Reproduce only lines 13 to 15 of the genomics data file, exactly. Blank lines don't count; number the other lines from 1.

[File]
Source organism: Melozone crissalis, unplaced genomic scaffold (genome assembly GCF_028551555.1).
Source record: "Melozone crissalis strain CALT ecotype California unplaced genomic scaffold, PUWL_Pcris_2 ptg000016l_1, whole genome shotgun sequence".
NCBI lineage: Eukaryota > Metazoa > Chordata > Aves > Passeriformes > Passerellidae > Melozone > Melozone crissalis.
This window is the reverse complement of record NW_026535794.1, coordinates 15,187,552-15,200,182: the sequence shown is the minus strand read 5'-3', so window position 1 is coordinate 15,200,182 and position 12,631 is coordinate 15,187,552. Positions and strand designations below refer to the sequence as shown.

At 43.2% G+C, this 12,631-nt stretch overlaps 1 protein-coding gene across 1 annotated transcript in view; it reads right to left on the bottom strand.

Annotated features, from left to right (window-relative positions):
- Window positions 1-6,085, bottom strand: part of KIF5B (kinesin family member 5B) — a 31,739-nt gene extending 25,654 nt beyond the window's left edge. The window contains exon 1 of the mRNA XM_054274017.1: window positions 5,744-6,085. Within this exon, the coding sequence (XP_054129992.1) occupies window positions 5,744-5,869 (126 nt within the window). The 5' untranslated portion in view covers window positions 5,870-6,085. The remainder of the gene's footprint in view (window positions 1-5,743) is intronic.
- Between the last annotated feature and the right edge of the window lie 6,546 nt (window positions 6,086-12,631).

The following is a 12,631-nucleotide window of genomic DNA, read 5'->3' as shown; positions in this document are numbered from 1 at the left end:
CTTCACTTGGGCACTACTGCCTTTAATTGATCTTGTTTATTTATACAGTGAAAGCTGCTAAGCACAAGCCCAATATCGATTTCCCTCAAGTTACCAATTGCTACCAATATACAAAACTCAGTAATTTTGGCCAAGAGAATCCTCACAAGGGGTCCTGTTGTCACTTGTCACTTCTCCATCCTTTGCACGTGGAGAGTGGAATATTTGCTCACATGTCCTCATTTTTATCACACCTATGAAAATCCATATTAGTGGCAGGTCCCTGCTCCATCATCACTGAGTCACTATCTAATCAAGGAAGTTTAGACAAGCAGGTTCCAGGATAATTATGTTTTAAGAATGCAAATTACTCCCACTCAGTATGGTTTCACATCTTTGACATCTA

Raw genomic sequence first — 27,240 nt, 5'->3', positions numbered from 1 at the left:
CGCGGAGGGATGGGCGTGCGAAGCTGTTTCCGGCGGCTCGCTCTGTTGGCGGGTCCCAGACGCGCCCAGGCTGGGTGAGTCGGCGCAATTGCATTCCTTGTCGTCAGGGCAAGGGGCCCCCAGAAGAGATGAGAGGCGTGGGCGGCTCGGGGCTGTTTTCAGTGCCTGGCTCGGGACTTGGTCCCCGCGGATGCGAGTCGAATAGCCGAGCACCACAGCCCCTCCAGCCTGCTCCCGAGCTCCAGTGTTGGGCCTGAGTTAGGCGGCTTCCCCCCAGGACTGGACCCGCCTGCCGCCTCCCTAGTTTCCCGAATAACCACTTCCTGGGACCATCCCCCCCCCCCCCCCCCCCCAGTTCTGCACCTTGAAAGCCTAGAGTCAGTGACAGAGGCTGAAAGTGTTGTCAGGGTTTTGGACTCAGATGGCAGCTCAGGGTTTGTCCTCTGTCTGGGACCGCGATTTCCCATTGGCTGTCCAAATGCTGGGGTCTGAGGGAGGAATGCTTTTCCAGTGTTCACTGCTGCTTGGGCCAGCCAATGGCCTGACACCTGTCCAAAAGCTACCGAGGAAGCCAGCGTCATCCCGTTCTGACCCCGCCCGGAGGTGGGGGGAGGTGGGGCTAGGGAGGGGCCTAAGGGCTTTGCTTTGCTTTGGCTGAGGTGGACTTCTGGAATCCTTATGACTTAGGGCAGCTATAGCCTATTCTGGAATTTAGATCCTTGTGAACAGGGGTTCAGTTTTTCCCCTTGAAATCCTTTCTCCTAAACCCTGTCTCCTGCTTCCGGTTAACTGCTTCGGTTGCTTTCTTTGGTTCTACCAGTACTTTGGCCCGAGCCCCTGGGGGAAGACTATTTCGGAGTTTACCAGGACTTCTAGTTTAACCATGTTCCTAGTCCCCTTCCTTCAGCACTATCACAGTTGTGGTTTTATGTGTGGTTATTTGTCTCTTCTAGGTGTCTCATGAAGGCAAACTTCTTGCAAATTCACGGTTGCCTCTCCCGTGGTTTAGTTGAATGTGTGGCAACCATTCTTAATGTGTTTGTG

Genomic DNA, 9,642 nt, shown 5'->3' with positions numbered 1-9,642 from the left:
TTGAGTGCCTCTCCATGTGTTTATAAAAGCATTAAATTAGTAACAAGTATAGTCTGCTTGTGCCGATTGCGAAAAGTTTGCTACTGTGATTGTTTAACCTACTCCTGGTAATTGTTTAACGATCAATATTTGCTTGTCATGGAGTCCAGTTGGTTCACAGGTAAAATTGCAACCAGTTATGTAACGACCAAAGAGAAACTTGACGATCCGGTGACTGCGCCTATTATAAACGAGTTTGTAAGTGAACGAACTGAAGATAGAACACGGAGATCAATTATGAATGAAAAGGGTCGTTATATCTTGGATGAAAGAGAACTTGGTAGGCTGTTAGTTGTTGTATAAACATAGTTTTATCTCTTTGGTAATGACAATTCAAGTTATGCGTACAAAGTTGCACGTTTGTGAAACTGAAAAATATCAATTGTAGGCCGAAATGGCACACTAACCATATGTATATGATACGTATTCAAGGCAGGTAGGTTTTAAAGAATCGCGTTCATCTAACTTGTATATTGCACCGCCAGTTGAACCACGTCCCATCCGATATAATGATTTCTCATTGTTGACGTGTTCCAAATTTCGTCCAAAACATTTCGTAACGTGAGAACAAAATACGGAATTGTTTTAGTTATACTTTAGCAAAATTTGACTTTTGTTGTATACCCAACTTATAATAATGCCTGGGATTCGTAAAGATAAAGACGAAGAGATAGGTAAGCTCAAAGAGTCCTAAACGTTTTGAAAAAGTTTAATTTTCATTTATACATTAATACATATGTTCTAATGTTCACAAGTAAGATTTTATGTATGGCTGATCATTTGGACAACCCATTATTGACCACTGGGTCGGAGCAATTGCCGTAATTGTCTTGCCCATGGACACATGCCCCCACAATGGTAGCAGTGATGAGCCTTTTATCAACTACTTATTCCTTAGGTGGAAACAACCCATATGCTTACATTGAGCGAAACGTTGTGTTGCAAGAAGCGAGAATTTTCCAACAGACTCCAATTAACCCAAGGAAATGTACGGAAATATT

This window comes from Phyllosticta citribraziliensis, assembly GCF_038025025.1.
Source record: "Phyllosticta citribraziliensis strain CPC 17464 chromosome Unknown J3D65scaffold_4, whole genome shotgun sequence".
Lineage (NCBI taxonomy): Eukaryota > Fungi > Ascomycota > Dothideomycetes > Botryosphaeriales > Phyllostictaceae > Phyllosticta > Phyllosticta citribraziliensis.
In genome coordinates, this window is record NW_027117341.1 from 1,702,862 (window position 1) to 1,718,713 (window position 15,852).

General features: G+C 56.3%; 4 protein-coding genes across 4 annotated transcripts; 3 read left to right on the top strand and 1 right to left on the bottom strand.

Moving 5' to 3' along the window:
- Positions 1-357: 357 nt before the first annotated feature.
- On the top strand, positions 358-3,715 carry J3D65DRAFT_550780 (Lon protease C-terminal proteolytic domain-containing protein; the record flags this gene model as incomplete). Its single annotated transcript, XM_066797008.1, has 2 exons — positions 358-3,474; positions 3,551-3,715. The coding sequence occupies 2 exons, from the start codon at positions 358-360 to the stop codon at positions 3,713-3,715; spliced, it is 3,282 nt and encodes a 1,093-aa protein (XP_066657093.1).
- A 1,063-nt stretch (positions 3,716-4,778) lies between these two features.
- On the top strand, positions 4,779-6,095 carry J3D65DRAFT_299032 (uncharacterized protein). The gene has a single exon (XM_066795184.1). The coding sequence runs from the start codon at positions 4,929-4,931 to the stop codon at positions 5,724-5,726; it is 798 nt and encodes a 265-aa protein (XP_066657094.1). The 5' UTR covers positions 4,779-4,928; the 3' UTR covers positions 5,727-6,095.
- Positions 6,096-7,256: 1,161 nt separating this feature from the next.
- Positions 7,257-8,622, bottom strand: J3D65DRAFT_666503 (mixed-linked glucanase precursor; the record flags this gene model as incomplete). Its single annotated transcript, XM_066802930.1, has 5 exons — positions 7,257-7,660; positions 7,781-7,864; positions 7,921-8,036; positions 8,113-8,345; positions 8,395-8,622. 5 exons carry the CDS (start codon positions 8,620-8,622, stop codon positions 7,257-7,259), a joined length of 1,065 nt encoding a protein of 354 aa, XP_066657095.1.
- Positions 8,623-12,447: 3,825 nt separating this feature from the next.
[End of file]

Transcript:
Genomic DNA, 9,642 nt, shown 5'->3' with positions numbered 1-9,642 from the left:
TTGAGTGCCTCTCCATGTGTTTATAAAAGCATTAAATTAGTAACAAGTATAGTCTGCTTGTGCCGATTGCGAAAAGTTTGCTACTGTGATTGTTTAACCTACTCCTGGTAATTGTTTAACGATCAATATTTGCTTGTCATGGAGTCCAGTTGGTTCACAGGTAAAATTGCAACCAGTTATGTAACGACCAAAGAGAAACTTGACGATCCGGTGACTGCGCCTATTATAAACGAGTTTGTAAGTGAACGAACTGAAGATAGAACACGGAGATCAATTATGAATGAAAAGGGTCGTTATATCTTGGATGAAAGAGAACTTGGTAGGCTGTTAGTTGTTGTATAAACATAGTTTTATCTCTTTGGTAATGACAATTCAAGTTATGCGTACAAAGTTGCACGTTTGTGAAACTGAAAAATATCAATTGTAGGCCGAAATGGCACACTAACCATATGTATATGATACGTATTCAAGGCAGGTAGGTTTTAAAGAATCGCGTTCATCTAACTTGTATATTGCACCGCCAGTTGAACCACGTCCCATCCGATATAATGATTTCTCATTGTTGACGTGTTCCAAATTTCGTCCAAAACATTTCGTAACGTGAGAACAAAATACGGAATTGTTTTAGTTATACTTTAGCAAAATTTGACTTTTGTTGTATACCCAACTTATAATAATGCCTGGGATTCGTAAAGATAAAGACGAAGAGATAGGTAAGCTCAAAGAGTCCTAAACGTTTTGAAAAAGTTTAATTTTCATTTATACATTAATACATATGTTCTAATGTTCACAAGTAAGATTTTATGTATGGCTGATCATTTGGACAACCCATTATTGACCACTGGGTCGGAGCAATTGCCGTAATTGTCTTGCCCATGGACACATGCCCCCACAATGGTAGCAGTGATGAGCCTTTTATCAACTACTTATTCCTTAGGTGGAAACAACCCATATGCTTACATTGAGCGAAACGTTGTGTTGCAAGAAGCGAGAATTTTCCAACAGACTCCAATTAACCCAAGGAAATGTACGGAAATATT

This window comes from Phyllosticta citribraziliensis, assembly GCF_038025025.1.